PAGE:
Recharge the Rain: Community Resilience through STEM Education
Arizonans face environmental hazards from extreme heat, drought, and flooding. Watershed Management Group and partner Arizona Project WET’s “Recharge the Rain” project addressed these threats by building environmental literacy among 4-12th grade teachers, students, and the public. The project centered on educator professional training and hands-on water harvesting skills. Participants moved through a continuum from awareness to knowledge gain, to conceptual understanding, and ultimately to action. Utilizing data and experts from NOAA assets, we strengthened the capacity of residents to be resilient to our local climate threats. This 4.5 year project 1) developed and immersed 14,452 students in STEAM curriculum incorporating water harvesting that increases understanding of earth systems, engineering design, and weather; 2) applied systems thinking to train 52 teachers and 191 community volunteers in water harvesting practices and citizen-science data collection; 3) involved 8,289 Tucson community members in water harvesting principles; 4) implemented 21 teacher/student-led water harvesting projects at schools; and 5) celebrated our community work with student artwork. RtR became a call for action and an inspiration for change and adaptation to extreme weather conditions in the urban environments of the Sonoran Desert putting Tucson at the core of understanding climate, adaptation, and community.
Resilient Schools Consortium (RiSC) Program
Brooklyn College and the National Wildlife Federation Eco-Schools USA program in New York City created The Resilient Schools Consortium (RiSC) Program to increase the environmental literacy of middle school and high school students while providing opportunities for their voices to be heard. The City's long-term planning document, OneNYC, set forth a vision for a resilient city without specifying a role for students or including specific plans for their schools. This project addressed this gap by allowing students to interact with city, state and federal officials and resilience practitioners and present their ideas for resilience guidelines for NYC Public Schools. An active-learning RiSC Curriculum was developed by two middle school teachers in collaboration with their peers and the project team. The curriculum is available at https://riscnyc.org. RiSC teams at six middle schools and high schools used the curriculum to follow the UC Climate Resilience Toolkit’s Steps to Resilience. They learned about climate change and extreme weather, the vulnerability of their schools and their communities, options for addressing the risks, planned, and prioritized action, and executed small scale resilience projects on their school grounds when possible. Students were able to share what they had learned and have dialogue with professionals from government agencies and non-governmental about actions and solutions at two RiSC summits in June 2018 and June 2019. The RiSC program directly reached over 200 NYC public schools students through direct participation on the RiSC teams or RiSC-sponsored events, and indirectly reached hundreds more through the interaction of RiSC students with their peers. RiSC students were highly motivated by the program’s focus on action and the opportunity to speak directly to officials at the summits. The RiSC program also resulted in the creation of the New York City Climate and Resilience Education Taskforce (https://cretf.org), a group of NYC agencies, educators, and non-governmental organizations that are working towards providing climate and resilience education for all New York City students and their teachers. Key contributors to the success of the Resilient Schools Consortium program included New York Sea Grant and the Science and Resilience Institute at Jamaica Bay.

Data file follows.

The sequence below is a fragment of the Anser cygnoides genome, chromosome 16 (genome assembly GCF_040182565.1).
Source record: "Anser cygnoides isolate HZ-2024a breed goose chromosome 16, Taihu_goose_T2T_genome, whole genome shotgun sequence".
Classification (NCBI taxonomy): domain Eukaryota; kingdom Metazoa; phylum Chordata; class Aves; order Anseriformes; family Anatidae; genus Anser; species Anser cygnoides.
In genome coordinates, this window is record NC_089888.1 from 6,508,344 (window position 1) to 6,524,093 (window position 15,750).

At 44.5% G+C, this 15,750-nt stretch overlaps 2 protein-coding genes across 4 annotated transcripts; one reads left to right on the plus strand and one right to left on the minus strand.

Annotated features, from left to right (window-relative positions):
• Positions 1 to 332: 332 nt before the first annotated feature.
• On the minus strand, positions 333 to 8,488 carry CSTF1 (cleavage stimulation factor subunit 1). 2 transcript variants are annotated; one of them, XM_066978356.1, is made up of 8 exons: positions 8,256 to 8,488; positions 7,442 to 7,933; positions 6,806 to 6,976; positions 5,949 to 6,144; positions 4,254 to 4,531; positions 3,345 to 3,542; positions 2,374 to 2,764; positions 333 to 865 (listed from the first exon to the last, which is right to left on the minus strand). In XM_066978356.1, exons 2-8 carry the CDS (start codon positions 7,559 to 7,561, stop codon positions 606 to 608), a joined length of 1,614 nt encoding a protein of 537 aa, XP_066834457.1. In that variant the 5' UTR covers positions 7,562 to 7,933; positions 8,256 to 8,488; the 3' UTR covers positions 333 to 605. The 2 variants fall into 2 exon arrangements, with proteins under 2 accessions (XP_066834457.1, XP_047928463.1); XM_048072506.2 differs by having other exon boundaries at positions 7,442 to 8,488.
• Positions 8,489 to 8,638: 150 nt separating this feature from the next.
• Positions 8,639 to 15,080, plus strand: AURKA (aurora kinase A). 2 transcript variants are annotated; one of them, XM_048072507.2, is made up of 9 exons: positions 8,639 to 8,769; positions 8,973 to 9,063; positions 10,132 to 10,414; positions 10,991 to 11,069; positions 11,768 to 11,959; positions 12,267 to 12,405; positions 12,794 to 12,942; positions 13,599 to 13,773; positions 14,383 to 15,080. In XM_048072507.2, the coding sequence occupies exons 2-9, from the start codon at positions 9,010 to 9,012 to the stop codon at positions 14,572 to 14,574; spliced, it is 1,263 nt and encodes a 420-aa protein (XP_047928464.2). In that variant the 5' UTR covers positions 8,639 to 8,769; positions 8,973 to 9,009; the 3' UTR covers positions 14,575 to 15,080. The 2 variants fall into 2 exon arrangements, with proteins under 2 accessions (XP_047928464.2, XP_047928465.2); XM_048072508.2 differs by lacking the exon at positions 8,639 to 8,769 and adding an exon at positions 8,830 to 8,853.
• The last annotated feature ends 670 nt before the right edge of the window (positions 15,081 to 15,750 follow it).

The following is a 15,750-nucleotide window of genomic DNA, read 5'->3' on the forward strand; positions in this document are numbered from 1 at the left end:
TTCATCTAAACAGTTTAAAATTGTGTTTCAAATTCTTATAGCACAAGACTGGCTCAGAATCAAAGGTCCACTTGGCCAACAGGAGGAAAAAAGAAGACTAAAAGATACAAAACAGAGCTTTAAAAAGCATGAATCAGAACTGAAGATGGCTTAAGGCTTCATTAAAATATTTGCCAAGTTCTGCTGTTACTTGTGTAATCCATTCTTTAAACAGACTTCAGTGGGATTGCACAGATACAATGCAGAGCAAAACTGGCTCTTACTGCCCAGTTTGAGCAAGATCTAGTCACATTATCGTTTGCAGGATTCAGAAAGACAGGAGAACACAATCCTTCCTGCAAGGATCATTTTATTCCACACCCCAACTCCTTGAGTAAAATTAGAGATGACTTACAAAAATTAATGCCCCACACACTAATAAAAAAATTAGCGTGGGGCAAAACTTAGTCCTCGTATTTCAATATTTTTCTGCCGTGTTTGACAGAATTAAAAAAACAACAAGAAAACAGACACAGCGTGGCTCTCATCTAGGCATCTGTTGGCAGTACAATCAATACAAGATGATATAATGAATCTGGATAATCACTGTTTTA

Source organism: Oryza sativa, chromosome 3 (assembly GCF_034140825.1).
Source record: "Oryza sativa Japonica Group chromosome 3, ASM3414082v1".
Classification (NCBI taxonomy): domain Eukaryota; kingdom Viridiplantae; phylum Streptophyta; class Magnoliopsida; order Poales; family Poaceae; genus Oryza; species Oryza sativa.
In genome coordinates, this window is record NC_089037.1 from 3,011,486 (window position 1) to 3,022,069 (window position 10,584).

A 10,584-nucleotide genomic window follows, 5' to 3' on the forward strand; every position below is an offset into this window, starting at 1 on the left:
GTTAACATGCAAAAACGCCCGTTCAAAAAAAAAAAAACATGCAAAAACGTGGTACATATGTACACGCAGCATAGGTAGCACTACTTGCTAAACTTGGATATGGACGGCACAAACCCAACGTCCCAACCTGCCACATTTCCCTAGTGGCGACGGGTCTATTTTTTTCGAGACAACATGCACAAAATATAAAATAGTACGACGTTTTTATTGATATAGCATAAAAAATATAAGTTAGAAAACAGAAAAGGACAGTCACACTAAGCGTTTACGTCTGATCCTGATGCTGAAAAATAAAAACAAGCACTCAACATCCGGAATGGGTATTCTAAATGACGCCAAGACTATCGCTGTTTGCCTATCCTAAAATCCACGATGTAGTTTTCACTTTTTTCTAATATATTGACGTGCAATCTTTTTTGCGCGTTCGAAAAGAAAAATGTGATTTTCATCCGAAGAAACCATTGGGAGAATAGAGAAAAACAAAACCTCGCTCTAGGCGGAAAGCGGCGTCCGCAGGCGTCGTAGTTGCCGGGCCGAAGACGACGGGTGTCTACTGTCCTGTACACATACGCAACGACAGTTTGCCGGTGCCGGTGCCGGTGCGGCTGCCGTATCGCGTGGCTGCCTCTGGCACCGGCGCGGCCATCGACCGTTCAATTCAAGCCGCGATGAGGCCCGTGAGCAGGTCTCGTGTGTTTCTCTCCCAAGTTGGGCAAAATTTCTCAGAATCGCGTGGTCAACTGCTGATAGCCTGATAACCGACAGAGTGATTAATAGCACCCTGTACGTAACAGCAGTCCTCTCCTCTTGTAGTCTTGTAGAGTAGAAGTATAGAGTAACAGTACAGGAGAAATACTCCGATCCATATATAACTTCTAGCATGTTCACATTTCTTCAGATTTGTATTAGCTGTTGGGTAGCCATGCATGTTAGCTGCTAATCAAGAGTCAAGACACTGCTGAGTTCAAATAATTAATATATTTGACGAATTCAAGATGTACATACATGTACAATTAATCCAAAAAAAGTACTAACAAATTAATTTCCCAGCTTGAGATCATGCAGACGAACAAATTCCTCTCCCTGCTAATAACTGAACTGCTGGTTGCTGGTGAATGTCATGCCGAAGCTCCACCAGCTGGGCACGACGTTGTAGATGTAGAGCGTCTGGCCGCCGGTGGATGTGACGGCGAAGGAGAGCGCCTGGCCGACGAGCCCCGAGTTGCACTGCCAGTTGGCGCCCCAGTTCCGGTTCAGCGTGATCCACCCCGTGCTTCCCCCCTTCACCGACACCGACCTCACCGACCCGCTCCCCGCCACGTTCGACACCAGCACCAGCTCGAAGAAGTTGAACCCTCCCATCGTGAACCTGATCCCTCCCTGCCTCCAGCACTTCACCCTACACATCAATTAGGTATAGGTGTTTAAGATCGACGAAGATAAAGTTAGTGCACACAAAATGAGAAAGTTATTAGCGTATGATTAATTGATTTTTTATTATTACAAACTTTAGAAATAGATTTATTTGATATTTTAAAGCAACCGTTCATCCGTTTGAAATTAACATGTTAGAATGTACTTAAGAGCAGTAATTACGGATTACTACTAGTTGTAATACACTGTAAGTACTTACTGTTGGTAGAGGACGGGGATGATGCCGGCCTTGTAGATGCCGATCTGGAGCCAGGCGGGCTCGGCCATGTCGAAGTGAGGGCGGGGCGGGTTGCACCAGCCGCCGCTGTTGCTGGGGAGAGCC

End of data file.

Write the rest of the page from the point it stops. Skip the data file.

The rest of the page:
Sound Resilience-Get on Board!